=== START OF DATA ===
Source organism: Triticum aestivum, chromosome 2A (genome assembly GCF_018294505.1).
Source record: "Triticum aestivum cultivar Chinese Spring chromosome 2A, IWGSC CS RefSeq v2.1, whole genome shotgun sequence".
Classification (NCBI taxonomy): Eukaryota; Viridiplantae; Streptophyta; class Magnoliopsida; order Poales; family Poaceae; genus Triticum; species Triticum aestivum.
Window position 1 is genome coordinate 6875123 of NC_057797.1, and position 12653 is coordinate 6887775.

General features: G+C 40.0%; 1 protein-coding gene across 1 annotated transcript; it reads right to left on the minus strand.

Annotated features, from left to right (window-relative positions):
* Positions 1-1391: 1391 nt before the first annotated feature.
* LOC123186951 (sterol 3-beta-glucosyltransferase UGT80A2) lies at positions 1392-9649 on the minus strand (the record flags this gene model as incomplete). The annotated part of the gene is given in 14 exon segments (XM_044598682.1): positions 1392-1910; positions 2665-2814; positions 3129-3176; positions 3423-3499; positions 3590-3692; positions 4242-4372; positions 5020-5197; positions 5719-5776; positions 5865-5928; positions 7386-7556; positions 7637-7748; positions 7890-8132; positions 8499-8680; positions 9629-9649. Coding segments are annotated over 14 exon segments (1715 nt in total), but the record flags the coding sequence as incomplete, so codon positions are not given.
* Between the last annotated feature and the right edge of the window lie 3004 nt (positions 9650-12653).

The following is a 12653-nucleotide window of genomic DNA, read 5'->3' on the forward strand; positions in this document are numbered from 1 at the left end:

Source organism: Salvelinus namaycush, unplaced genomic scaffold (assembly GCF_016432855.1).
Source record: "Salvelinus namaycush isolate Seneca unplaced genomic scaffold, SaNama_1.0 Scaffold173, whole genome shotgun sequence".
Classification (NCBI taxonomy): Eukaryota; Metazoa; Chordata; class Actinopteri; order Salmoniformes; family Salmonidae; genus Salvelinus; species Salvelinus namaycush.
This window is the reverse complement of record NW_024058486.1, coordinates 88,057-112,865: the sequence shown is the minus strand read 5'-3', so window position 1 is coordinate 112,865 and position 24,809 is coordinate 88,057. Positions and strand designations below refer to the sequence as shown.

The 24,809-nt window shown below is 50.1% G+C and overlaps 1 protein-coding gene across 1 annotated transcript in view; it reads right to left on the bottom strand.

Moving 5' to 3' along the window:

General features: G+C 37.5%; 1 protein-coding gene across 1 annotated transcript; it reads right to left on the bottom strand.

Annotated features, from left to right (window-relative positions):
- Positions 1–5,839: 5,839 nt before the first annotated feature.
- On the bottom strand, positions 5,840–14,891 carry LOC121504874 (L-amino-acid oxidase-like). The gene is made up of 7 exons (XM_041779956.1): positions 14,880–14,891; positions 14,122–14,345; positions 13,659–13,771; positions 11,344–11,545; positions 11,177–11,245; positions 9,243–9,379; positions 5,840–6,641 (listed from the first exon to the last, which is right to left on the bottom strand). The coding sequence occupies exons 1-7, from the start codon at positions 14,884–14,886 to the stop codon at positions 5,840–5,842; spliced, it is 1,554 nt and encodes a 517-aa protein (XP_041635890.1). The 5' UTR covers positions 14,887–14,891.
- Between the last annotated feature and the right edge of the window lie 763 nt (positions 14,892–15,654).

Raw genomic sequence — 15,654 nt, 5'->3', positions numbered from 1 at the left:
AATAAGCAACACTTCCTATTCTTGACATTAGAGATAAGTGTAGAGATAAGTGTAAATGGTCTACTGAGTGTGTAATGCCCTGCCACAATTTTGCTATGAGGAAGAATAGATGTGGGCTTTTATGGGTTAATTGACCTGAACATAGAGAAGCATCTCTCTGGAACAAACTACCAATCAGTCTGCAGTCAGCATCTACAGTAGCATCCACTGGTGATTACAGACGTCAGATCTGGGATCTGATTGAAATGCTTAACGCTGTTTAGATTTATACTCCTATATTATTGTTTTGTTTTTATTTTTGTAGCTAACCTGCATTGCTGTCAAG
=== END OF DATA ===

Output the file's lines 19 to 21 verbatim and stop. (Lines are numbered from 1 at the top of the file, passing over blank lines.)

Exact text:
- Positions 1–5,839: 5,839 nt before the first annotated feature.
- On the bottom strand, positions 5,840–14,891 carry LOC121504874 (L-amino-acid oxidase-like). The gene is made up of 7 exons (XM_041779956.1): positions 14,880–14,891; positions 14,122–14,345; positions 13,659–13,771; positions 11,344–11,545; positions 11,177–11,245; positions 9,243–9,379; positions 5,840–6,641 (listed from the first exon to the last, which is right to left on the bottom strand). The coding sequence occupies exons 1-7, from the start codon at positions 14,884–14,886 to the stop codon at positions 5,840–5,842; spliced, it is 1,554 nt and encodes a 517-aa protein (XP_041635890.1). The 5' UTR covers positions 14,887–14,891.
- Between the last annotated feature and the right edge of the window lie 763 nt (positions 14,892–15,654).